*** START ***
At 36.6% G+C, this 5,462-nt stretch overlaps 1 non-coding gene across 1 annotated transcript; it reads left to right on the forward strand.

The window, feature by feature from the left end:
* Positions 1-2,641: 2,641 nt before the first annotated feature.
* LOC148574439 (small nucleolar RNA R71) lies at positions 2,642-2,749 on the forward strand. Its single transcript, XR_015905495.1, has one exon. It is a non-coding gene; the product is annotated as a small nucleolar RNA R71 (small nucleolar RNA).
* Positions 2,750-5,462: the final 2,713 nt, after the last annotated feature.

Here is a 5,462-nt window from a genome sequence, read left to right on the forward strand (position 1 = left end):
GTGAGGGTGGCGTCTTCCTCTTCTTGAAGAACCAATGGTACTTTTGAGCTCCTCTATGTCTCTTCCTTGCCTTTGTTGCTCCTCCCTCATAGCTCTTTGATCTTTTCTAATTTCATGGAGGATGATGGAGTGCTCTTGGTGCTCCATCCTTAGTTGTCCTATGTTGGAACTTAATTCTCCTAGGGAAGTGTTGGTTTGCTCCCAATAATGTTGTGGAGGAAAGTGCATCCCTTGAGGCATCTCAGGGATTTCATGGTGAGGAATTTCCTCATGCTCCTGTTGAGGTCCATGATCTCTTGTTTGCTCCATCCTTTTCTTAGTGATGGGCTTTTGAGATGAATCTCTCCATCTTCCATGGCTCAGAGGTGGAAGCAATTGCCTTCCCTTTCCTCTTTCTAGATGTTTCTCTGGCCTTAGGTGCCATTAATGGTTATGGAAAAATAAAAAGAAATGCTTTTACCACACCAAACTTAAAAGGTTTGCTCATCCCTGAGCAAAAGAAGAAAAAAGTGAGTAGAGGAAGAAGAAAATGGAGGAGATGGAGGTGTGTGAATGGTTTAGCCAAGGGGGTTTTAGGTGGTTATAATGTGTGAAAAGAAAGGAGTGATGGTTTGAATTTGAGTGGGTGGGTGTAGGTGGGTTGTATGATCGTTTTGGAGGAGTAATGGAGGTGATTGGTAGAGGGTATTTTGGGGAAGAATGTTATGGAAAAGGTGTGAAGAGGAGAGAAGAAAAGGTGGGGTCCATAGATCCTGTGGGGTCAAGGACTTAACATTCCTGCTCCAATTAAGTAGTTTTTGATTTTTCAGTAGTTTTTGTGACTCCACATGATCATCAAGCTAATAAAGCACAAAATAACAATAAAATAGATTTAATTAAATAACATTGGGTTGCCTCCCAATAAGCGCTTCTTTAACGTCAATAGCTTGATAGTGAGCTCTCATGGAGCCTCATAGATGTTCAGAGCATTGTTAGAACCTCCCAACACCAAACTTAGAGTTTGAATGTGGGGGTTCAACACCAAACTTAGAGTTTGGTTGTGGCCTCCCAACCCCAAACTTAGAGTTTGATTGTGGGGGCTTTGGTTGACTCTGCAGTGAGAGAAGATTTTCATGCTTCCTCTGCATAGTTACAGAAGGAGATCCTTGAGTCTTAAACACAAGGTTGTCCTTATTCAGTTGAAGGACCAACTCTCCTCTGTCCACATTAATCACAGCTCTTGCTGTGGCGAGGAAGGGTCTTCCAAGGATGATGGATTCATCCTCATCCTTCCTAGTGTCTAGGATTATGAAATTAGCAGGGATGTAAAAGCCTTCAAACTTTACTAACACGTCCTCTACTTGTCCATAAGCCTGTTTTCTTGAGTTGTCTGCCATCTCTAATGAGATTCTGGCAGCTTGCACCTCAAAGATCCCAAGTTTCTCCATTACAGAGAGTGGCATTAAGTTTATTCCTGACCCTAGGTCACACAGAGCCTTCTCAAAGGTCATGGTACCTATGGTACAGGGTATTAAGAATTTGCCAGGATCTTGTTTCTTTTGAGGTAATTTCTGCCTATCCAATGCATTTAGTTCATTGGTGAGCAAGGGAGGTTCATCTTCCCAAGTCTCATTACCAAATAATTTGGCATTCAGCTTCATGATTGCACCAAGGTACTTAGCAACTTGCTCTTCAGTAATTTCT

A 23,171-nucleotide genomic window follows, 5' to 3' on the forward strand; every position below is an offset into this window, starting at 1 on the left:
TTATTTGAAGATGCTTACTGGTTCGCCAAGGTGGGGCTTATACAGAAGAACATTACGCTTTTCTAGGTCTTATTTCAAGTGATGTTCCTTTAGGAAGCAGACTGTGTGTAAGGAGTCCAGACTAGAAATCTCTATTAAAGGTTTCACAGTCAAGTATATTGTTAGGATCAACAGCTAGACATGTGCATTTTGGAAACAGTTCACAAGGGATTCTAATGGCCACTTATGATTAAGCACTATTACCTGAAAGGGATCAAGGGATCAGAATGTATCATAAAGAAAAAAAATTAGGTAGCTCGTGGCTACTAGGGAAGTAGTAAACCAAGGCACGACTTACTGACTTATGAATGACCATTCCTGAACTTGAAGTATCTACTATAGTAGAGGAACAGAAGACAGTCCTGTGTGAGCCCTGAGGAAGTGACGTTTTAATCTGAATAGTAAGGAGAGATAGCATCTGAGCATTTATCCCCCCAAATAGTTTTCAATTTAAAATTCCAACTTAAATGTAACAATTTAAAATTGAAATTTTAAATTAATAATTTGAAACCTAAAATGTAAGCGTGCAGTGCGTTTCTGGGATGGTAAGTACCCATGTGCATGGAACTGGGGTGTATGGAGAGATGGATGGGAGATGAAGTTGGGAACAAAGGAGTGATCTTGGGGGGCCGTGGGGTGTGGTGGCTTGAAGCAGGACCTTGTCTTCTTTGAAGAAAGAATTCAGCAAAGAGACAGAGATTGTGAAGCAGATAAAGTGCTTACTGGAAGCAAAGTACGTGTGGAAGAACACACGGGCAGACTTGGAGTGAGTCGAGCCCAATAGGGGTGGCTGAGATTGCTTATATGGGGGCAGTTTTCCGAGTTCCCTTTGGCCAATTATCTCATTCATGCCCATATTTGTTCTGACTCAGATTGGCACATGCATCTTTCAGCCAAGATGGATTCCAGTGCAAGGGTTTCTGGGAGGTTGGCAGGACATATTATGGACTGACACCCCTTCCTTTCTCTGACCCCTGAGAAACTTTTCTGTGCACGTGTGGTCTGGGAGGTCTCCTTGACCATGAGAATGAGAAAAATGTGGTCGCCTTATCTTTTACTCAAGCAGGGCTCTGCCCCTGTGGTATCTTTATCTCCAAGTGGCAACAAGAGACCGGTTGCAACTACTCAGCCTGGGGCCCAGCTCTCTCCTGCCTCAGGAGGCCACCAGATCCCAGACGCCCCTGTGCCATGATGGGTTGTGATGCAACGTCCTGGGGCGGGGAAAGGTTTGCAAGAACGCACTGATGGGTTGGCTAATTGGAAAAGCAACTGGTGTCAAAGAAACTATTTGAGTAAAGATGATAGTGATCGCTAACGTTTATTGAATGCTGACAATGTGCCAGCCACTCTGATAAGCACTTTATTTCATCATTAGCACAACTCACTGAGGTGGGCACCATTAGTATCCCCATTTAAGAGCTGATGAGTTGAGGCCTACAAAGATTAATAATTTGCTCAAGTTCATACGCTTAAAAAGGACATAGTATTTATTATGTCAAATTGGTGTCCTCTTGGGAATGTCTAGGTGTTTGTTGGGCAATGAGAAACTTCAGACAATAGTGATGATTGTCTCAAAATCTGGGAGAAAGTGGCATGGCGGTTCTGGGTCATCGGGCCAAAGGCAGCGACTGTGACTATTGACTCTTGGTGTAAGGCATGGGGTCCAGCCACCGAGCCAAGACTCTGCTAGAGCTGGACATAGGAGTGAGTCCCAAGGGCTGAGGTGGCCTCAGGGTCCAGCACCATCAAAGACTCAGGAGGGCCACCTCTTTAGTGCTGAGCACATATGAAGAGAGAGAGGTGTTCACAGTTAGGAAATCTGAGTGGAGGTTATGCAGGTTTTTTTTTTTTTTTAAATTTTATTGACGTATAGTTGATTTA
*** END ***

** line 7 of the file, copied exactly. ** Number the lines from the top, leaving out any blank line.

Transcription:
GTGAGGGTGGCGTCTTCCTCTTCTTGAAGAACCAATGGTACTTTTGAGCTCCTCTATGTCTCTTCCTTGCCTTTGTTGCTCCTCCCTCATAGCTCTTTGATCTTTTCTAATTTCATGGAGGATGATGGAGTGCTCTTGGTGCTCCATCCTTAGTTGTCCTATGTTGGAACTTAATTCTCCTAGGGAAGTGTTGGTTTGCTCCCAATAATGTTGTGGAGGAAAGTGCATCCCTTGAGGCATCTCAGGGATTTCATGGTGAGGAATTTCCTCATGCTCCTGTTGAGGTCCATGATCTCTTGTTTGCTCCATCCTTTTCTTAGTGATGGGCTTTTGAGATGAATCTCTCCATCTTCCATGGCTCAGAGGTGGAAGCAATTGCCTTCCCTTTCCTCTTTCTAGATGTTTCTCTGGCCTTAGGTGCCATTAATGGTTATGGAAAAATAAAAAGAAATGCTTTTACCACACCAAACTTAAAAGGTTTGCTCATCCCTGAGCAAAAGAAGAAAAAAGTGAGTAGAGGAAGAAGAAAATGGAGGAGATGGAGGTGTGTGAATGGTTTAGCCAAGGGGGTTTTAGGTGGTTATAATGTGTGAAAAGAAAGGAGTGATGGTTTGAATTTGAGTGGGTGGGTGTAGGTGGGTTGTATGATCGTTTTGGAGGAGTAATGGAGGTGATTGGTAGAGGGTATTTTGGGGAAGAATGTTATGGAAAAGGTGTGAAGAGGAGAGAAGAAAAGGTGGGGTCCATAGATCCTGTGGGGTCAAGGACTTAACATTCCTGCTCCAATTAAGTAGTTTTTGATTTTTCAGTAGTTTTTGTGACTCCACATGATCATCAAGCTAATAAAGCACAAAATAACAATAAAATAGATTTAATTAAATAACATTGGGTTGCCTCCCAATAAGCGCTTCTTTAACGTCAATAGCTTGATAGTGAGCTCTCATGGAGCCTCATAGATGTTCAGAGCATTGTTAGAACCTCCCAACACCAAACTTAGAGTTTGAATGTGGGGGTTCAACACCAAACTTAGAGTTTGGTTGTGGCCTCCCAACCCCAAACTTAGAGTTTGATTGTGGGGGCTTTGGTTGACTCTGCAGTGAGAGAAGATTTTCATGCTTCCTCTGCATAGTTACAGAAGGAGATCCTTGAGTCTTAAACACAAGGTTGTCCTTATTCAGTTGAAGGACCAACTCTCCTCTGTCCACATTAATCACAGCTCTTGCTGTGGCGAGGAAGGGTCTTCCAAGGATGATGGATTCATCCTCATCCTTCCTAGTGTCTAGGATTATGAAATTAGCAGGGATGTAAAAGCCTTCAAACTTTACTAACACGTCCTCTACTTGTCCATAAGCCTGTTTTCTTGAGTTGTCTGCCATCTCTAATGAGATTCTGGCAGCTTGCACCTCAAAGATCCCAAGTTTCTCCATTACAGAGAGTGGCATTAAGTTTATTCCTGACCCTAGGTCACACAGAGCCTTCTCAAAGGTCATGGTACCTATGGTACAGGGTATTAAGAATTTGCCAGGATCTTGTTTCTTTTGAGGTAATTTCTGCCTATCCAATGCATTTAGTTCATTGGTGAGCAAGGGAGGTTCATCTTCCCAAGTCTCATTACCAAATAATTTGGCATTCAGCTTCATGATTGCACCAAGGTACTTAGCAACTTGCTCTTCAGTAATTTCT